# Show $X_t=t\cdot W_{1/t}$ is a martingale using Ito

For $W_t$ a BM, I want to show that $X_t=t\cdot W_{1/t}$ is a martingale using Ito.

As shown in
$\quad$ https://math.stackexchange.com/questions/182107
$\quad$ https://math.stackexchange.com/questions/1358542
we know $X_t$ is a BM, and in particular a martingale.

However, I was wondering if it was possible to show the martingale feature more "directly" by showing that the resulting SDE of $X_t$ from using Ito has a zero drift term, which tells us that we have a local martingale. Ensuring appropriate integrability assumptions we arrive at a proper martingale. Similarly as in
$\quad$ https://math.stackexchange.com/questions/525390
$\quad$ https://quant.stackexchange.com/questions/2435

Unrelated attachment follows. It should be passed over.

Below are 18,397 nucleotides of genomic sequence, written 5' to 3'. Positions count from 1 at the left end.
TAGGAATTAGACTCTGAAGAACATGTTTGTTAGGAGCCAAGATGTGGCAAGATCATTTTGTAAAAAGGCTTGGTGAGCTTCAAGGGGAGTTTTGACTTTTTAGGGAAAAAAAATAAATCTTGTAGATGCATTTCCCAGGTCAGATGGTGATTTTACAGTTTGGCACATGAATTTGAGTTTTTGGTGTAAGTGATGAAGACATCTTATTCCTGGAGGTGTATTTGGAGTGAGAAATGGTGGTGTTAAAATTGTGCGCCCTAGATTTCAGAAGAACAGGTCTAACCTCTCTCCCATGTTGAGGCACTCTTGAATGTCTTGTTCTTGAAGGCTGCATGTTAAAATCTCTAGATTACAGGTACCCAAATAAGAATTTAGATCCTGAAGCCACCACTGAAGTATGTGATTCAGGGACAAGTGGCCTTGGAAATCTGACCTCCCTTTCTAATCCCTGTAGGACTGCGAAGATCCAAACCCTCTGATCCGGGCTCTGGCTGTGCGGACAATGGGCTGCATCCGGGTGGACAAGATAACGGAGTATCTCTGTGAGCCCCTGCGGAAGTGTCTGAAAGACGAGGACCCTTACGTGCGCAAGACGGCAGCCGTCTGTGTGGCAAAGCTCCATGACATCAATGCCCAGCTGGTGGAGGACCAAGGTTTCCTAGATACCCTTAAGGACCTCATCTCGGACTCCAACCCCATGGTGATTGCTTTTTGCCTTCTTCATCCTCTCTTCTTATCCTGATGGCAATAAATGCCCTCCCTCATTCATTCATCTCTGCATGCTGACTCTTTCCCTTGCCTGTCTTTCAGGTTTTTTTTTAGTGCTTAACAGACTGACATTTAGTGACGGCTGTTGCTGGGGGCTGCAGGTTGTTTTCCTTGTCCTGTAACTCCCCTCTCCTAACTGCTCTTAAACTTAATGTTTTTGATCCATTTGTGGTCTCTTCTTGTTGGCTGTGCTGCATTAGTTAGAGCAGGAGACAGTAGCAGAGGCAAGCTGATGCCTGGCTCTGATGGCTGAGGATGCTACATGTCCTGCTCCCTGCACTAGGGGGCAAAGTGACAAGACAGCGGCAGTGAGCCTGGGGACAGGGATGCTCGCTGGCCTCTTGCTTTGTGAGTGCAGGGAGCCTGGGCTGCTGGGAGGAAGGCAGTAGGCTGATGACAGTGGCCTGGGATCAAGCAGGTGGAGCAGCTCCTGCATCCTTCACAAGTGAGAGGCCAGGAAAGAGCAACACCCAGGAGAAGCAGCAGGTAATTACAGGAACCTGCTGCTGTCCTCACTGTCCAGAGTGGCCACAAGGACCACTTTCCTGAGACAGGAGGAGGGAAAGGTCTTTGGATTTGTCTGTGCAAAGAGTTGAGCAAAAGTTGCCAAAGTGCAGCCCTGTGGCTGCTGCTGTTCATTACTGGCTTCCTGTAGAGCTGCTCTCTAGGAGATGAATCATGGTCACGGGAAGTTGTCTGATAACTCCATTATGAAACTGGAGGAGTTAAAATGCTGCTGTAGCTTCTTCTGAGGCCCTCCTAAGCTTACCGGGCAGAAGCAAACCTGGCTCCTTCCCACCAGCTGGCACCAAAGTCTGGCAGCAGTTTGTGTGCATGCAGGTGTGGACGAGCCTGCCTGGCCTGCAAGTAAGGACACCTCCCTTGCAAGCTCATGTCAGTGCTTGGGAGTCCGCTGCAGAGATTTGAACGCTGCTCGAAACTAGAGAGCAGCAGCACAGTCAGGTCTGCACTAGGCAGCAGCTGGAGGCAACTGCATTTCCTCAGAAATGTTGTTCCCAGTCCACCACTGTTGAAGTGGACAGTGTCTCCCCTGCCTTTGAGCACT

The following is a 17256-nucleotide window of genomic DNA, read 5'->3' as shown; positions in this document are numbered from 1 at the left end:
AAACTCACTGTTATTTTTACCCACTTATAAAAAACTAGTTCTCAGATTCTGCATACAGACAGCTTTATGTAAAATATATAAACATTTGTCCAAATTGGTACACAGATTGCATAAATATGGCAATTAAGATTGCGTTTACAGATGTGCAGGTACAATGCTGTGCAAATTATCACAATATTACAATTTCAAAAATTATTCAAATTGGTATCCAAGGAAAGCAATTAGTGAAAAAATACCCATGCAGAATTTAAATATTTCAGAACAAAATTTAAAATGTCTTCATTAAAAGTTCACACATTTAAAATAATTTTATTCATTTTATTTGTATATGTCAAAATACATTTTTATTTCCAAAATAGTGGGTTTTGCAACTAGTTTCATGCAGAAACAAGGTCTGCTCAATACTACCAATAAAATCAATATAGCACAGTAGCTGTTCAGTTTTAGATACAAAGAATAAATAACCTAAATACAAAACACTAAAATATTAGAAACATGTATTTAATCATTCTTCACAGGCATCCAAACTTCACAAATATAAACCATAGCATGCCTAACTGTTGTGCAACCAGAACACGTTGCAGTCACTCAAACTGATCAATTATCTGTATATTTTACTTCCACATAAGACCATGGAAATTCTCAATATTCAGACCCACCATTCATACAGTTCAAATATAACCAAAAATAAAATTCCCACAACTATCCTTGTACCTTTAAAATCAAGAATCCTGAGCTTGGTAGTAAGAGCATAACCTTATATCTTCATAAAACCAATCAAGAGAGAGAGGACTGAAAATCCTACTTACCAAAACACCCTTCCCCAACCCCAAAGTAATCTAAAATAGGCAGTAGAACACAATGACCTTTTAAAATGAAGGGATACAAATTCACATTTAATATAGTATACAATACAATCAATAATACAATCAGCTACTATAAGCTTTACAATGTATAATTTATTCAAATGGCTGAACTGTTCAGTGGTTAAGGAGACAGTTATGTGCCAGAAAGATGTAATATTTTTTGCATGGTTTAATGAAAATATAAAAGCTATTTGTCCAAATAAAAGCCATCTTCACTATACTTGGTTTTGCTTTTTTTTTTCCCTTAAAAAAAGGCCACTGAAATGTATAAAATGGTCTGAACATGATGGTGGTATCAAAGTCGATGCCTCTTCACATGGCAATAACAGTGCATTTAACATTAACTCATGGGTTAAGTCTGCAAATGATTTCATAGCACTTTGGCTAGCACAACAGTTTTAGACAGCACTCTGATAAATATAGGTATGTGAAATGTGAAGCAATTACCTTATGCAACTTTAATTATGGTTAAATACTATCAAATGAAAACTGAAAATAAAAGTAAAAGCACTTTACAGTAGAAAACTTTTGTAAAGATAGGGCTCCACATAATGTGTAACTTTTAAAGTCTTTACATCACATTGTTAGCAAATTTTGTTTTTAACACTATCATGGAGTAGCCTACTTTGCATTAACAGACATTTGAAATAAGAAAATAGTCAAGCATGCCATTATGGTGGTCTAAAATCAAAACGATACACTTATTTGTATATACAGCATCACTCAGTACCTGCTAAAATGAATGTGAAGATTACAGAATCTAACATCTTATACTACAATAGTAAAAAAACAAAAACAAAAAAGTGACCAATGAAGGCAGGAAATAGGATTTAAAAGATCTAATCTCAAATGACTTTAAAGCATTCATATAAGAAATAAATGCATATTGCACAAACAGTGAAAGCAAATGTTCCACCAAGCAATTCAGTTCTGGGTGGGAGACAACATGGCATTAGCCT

Having $f(t,Y_t)$ Ito tells us that

$$df(t,Y_t) = \frac{\partial f}{\partial t}dt + \frac{\partial f}{\partial y}dY_t + \frac12\frac{\partial^2 f}{\partial y^2}d\langle Y\rangle_t$$

But now I am unsure how to populate $Y_t$ with $W_{1/t}$. If we had $X_t=t\cdot W_t$ instead we could easily set $f(t,x) = t\cdot x$ and $Y_t=W_t$. But I am unsure how to treat $W_{1/t}$ in this context.

Any help would be appreciated.

Try $u=\frac{1}{t}$, $\hat{W}_{u}=W_{\frac{1}{t}}$, and then apply Ito lemma for $f(u,x)=\frac{1}{u}x$.
• I get $df(u,\hat{W}_u) = -(1/u^2)\cdot\hat{W}_udu + (1/u)d\hat{W}_u$ and using $du/dt =-1/t^2$ I get $df(u,\hat{W}_u) = \hat{W}_udt+(1/u) d\hat{W}_u = W_{1/t}dt + t d\hat{W}_u$. But what do I do with $d\hat{W}_u$ ? – Phil-ZXX Jan 28 '17 at 20:44